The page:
I grew up around very salt-of-the-earth people—my mother working in my uncle's grocery store. We were a struggling, working-class family. I connected with the theme because so much of my even being asked to present a poem is what the American Dream tastes of—that sense of coming to life. And when I first heard the news of my being chosen to read, the first people I thought of were my parents and my grandparents.
How do we ensure our future? It's through the work we do, through the art we produce. I think about my parents and my family, what they had to sacrifice, how hard they worked, and how much they loved this country—in that sense, they are "our people."
Poets.org: So many individuals in the LGBT and Latino communities are proud that you were selected by the president to read. How does your identity inform your poetry?
Blanco: Well, I'll tell you something that might be a little more interesting. In my first two books, I focused more on the cultural negotiation of being from an exiled community. I grew up between two imaginary worlds. One was the Cuba that my community always talked about, the place that we left that some day we were going back to, the stories, the pictures, the photographs, the letters. The other imaginary place was America.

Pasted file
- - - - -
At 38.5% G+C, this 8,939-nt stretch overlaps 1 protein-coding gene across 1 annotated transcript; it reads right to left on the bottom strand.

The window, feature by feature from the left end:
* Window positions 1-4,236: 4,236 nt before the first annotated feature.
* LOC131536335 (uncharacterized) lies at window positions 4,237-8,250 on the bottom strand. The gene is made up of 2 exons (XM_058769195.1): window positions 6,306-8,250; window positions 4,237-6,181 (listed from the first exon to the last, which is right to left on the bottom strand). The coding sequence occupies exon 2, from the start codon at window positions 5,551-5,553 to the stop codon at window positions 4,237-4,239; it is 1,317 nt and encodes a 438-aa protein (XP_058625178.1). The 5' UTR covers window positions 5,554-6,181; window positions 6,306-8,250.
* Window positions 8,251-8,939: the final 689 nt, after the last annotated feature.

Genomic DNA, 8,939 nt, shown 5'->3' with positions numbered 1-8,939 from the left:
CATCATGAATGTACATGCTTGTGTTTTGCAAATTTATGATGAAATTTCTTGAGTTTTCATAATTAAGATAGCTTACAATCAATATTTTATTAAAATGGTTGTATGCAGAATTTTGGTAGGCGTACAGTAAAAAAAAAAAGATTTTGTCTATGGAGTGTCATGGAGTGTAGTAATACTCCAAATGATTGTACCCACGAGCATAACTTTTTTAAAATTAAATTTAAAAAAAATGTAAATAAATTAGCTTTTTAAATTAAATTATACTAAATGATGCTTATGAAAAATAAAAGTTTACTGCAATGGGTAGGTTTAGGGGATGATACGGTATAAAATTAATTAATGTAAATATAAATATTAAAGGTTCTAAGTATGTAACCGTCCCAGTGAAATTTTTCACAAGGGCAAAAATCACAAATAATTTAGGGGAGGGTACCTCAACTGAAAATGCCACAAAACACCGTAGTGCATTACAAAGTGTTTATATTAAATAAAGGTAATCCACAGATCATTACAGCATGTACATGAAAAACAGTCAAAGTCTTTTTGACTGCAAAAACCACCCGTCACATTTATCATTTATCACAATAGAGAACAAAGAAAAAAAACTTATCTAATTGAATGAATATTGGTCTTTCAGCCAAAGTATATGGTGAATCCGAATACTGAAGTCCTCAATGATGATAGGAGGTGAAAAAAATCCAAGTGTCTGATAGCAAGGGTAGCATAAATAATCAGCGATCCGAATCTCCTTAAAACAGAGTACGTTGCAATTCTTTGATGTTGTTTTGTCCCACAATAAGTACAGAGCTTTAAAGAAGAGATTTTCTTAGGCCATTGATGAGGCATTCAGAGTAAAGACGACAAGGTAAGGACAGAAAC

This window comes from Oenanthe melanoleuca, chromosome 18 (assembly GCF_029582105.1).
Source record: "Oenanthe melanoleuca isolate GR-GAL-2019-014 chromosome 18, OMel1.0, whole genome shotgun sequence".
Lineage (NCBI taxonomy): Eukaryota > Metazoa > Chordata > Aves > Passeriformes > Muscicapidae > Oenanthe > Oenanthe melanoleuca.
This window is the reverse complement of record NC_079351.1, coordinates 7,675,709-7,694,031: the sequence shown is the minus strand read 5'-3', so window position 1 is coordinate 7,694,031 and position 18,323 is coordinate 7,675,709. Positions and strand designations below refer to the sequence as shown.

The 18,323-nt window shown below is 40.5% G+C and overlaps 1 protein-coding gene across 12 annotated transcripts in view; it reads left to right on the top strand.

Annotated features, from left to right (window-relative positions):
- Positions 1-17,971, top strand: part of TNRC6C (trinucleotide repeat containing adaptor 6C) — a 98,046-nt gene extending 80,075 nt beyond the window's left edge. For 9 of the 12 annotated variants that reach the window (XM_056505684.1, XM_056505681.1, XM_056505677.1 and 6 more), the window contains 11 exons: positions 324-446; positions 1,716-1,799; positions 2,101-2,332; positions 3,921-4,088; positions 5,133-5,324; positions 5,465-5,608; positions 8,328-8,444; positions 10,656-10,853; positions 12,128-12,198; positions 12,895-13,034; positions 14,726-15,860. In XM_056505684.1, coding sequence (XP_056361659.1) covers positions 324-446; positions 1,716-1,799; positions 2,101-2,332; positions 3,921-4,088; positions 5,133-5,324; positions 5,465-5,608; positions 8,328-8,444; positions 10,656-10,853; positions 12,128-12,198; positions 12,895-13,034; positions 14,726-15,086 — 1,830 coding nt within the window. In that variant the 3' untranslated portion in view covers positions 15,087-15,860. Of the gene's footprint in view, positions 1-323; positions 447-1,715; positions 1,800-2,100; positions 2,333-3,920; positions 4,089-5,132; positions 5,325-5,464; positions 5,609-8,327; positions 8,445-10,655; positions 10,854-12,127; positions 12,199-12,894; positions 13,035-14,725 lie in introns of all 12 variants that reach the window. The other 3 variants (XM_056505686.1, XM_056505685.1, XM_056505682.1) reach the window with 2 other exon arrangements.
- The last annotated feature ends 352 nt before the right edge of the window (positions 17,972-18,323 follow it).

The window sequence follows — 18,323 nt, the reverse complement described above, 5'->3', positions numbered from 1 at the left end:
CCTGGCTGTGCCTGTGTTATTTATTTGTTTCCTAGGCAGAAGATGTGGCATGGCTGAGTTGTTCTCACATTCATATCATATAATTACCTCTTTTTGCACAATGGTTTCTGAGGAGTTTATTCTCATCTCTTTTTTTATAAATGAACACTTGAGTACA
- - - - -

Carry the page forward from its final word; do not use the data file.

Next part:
I grew up in Miami, which was a culturally isolated community back in the 1970s. You know, I really believed in those houses and households on the sitcoms, on Leave it to Beaver and The Brady Bunch. I really thought America existed outside of where I lived. Being in Miami was somewhere in between, a purgatory or a waiting ground, waiting to get to America. I negotiated that in my writing, as soon as I started writing.
My very first writing class was taught by Campbell McGrath, and my very first writing assignment was to "write a poem about America." And that became the very first poem in my very first book, "América."
I immediately found a reason for writing beyond the love of the words. I had something that I wanted to discover. All of a sudden I was twenty-something thinking: "Wait a minute, I'm not as Cuban as I thought and I'm not as American either." That kind of trumped a lot of sexual identity questions.
My third book is sort of the book in which I came out of the literary closet. Its theme and topic was the intersection of these identities, or how they collided.
What does it mean to be a gay Cuban man? Asking that really opened the door. It piqued my interest in that sense. And now I've been with my partner for twelve years, and I'm forty-four. It's almost like my mind couldn't handle negotiating both things at the same time, until this third book.
My work has to do with searching—searching within myself, but searching for what the universal experience is that poetry taps into as well.
Poets.org: When were you first interested in poetry?